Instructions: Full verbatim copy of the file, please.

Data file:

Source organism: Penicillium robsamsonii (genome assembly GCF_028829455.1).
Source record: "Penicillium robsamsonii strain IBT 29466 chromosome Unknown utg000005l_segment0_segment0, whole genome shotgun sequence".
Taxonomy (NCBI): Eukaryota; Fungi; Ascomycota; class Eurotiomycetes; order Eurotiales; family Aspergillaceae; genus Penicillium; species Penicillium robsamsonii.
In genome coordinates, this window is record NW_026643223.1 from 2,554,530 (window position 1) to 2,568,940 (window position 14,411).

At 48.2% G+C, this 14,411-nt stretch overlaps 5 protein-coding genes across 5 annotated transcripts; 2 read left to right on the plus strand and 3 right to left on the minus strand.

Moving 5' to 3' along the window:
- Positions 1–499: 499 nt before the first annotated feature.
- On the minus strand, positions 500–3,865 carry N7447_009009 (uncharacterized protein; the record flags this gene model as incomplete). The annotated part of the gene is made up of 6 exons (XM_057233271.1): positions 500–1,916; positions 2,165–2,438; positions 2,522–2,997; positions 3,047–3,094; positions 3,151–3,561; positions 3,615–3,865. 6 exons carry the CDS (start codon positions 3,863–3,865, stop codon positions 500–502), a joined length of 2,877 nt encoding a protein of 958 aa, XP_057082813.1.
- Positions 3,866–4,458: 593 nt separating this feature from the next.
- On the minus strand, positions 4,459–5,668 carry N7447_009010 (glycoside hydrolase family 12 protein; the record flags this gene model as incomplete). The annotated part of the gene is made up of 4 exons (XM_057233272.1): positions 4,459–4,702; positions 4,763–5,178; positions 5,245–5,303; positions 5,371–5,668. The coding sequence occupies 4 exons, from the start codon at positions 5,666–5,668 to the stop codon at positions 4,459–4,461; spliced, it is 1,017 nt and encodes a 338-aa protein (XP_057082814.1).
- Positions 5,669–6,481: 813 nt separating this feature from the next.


Source organism: Penicillium robsamsonii (genome assembly GCF_028829455.1).
Source record: "Penicillium robsamsonii strain IBT 29466 chromosome Unknown utg000005l_segment0_segment0, whole genome shotgun sequence".
Taxonomy (NCBI): Eukaryota; Fungi; Ascomycota; class Eurotiomycetes; order Eurotiales; family Aspergillaceae; genus Penicillium; species Penicillium robsamsonii.
In genome coordinates, this window is record NW_026643223.1 from 2,554,530 (window position 1) to 2,568,940 (window position 14,411).

At 48.2% G+C, this 14,411-nt stretch overlaps 5 protein-coding genes across 5 annotated transcripts; 2 read left to right on the plus strand and 3 right to left on the minus strand.

Moving 5' to 3' along the window:
- Positions 1–499: 499 nt before the first annotated feature.
- On the minus strand, positions 500–3,865 carry N7447_009009 (uncharacterized protein; the record flags this gene model as incomplete). The annotated part of the gene is made up of 6 exons (XM_057233271.1): positions 500–1,916; positions 2,165–2,438; positions 2,522–2,997; positions 3,047–3,094; positions 3,151–3,561; positions 3,615–3,865. 6 exons carry the CDS (start codon positions 3,863–3,865, stop codon positions 500–502), a joined length of 2,877 nt encoding a protein of 958 aa, XP_057082813.1.
- Positions 3,866–4,458: 593 nt separating this feature from the next.
- On the minus strand, positions 4,459–5,668 carry N7447_009010 (glycoside hydrolase family 12 protein; the record flags this gene model as incomplete). The annotated part of the gene is made up of 4 exons (XM_057233272.1): positions 4,459–4,702; positions 4,763–5,178; positions 5,245–5,303; positions 5,371–5,668. The coding sequence occupies 4 exons, from the start codon at positions 5,666–5,668 to the stop codon at positions 4,459–4,461; spliced, it is 1,017 nt and encodes a 338-aa protein (XP_057082814.1).
- Positions 5,669–6,481: 813 nt separating this feature from the next.